It is also important to remember that the gold standard greatly increases the risks of bank runs and intensifies their effects, even as it makes them very difficult for central banks to contain. The best example of this is the failure of the Creditanstalt (an event which many have said was the triggering event for the wave of bank failures of the Great Depression). Austria simply didn’t have enough gold on hand to stop the run and so the bankruptcy of a relatively small bank in a relatively small country lead to a huge crisis.

I thought I was being charitable when I called Draghi the useless man in Europe. Europe is soaked with gasoline and all the really “serious” people like Draghi are playing with matches.

Mitch Guthman said...


To be perfectly clear, I do not in any way retract or soften my point that Mario Draghi is the most useless man in Europe. He is the head of the ECB. It is totally within the power of the supposedly independent central bank that he heads to end the current depression and to resolve the immediate crisis with the euro. He is not in any way obligated to promote austerity in the middle of a depression nor is he bound to maintain the euro as a form of artificial gold. He has done so only because he evidently thinks the current policies of his bank supporting austerity and opposing fiat money are the right ones.

Neither the Bundesbank nor the German foreign minister nor even Angela Merkel constitutes “internal opposition” to the head of the ECB. No central bank or government has a formal veto over the actions of the bank. If Germany is seen a having such a veto it is only because Draghi has surrendered his bank’s independence. The power to save Europe is easily within his mandate and, indeed, there are many knowledgeable people who say that only the ECB has the firepower necessary to get the job done.

Either Draghi approves of the present course Europe is on or he doesn’t. If he agrees then he’s a poor excuse for a human being and largely responsible for the Europe’s economic devastation and the needless suffering of millions of people. If Draghi hesitates because he is afraid to take the decisive action expected of a central banker in a time of crisis, then he is indeed a coward and the most useless man in Europe today.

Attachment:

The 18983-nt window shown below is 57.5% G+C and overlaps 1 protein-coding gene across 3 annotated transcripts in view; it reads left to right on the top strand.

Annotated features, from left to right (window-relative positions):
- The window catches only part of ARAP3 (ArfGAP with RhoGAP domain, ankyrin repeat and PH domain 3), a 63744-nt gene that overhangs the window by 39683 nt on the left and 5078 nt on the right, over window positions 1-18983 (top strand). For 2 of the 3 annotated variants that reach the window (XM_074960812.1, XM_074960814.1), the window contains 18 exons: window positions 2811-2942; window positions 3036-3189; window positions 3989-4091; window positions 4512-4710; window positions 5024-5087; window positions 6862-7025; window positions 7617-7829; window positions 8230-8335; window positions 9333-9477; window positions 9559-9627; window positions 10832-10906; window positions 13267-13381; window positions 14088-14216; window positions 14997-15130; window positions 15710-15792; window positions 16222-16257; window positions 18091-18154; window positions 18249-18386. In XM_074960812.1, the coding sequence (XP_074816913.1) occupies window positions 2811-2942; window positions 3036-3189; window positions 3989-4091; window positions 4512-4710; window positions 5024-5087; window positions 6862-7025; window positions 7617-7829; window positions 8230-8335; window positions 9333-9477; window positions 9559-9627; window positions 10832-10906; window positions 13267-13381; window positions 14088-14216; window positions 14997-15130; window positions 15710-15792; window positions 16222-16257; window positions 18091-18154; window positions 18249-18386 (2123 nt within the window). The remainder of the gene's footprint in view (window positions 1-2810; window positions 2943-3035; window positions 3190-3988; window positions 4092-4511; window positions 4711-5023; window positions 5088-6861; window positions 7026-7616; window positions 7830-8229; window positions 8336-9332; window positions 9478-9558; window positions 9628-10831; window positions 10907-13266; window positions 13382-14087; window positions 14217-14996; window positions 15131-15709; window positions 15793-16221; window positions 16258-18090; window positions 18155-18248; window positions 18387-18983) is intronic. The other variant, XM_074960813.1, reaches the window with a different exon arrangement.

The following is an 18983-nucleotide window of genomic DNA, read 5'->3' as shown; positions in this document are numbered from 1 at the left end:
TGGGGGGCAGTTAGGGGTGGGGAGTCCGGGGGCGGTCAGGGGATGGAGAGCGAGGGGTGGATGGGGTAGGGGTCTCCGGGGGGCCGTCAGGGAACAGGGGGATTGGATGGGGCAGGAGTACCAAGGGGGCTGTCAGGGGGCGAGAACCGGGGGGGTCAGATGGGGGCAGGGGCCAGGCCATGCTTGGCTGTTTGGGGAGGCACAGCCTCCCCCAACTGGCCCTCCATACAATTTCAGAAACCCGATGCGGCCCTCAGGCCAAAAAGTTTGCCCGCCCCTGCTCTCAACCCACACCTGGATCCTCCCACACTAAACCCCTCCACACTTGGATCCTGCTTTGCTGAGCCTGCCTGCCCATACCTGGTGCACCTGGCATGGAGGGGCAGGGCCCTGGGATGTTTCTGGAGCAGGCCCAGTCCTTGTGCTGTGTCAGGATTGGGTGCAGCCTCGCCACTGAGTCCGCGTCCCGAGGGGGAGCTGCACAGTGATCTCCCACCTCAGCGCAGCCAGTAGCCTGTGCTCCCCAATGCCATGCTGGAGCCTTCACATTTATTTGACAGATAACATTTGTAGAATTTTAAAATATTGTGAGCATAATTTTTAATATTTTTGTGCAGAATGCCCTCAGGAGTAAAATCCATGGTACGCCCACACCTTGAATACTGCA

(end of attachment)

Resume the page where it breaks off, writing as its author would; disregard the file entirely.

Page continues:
telsiz said...

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Anonymous said...

Draghi is an ex-Goldman Sachs cadre. Ask yourselves how many other European leaders /central bankers today are from the same stable (the unelected Mario Monti?, Greek leaders?)and then ask what does Goldman Sachs think will be the best outcome from the Euroland crisis. The answer is unlikely to be what is in the best interest of the peoples of Europe. The stakes in this appalling financial gambling den are very high indeed. Time to restore capital punishment.

Anonymous said...

@ Mitch - It would seem the full power and force of the ECB to act, awaits promulgation by EU states by July 2013 of the European Stability Mechanism. This according, to Die Welt and other German media, appears to be a draconian and even dictatorial piece of financial connivance. See a You Tube video -- The Exorbitant Powers of the ESM-- posted by a German activist watchdog Abgeordneten-check (which monitors the way German MPs vote on various issues). Some of the quotes on the video can be found here ( -- start at "among the treaty quotes...") and suggest the ESM is set to instate itself above all democratic power and judicial oversight. Are the voters of Europe being told the whole truth about this banker-driven crisis?